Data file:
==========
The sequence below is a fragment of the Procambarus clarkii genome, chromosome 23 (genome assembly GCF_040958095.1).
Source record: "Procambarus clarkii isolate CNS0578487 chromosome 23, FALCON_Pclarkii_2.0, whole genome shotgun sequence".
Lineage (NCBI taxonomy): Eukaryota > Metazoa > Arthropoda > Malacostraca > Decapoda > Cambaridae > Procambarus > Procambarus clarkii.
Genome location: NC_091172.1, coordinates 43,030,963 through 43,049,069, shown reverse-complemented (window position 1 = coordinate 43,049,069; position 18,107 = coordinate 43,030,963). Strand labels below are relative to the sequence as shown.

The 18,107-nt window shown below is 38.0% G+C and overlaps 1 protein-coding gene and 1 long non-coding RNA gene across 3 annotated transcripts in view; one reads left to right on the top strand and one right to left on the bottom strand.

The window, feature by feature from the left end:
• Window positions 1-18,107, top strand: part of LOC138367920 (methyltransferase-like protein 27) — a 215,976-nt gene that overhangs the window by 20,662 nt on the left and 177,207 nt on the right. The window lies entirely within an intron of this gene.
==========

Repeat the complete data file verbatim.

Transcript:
The sequence below is a fragment of the Procambarus clarkii genome, chromosome 23 (genome assembly GCF_040958095.1).
Source record: "Procambarus clarkii isolate CNS0578487 chromosome 23, FALCON_Pclarkii_2.0, whole genome shotgun sequence".
Lineage (NCBI taxonomy): Eukaryota > Metazoa > Arthropoda > Malacostraca > Decapoda > Cambaridae > Procambarus > Procambarus clarkii.
Genome location: NC_091172.1, coordinates 43,030,963 through 43,049,069, shown reverse-complemented (window position 1 = coordinate 43,049,069; position 18,107 = coordinate 43,030,963). Strand labels below are relative to the sequence as shown.

The 18,107-nt window shown below is 38.0% G+C and overlaps 1 protein-coding gene and 1 long non-coding RNA gene across 3 annotated transcripts in view; one reads left to right on the top strand and one right to left on the bottom strand.

The window, feature by feature from the left end:
• Window positions 1-18,107, top strand: part of LOC138367920 (methyltransferase-like protein 27) — a 215,976-nt gene that overhangs the window by 20,662 nt on the left and 177,207 nt on the right. The window lies entirely within an intron of this gene.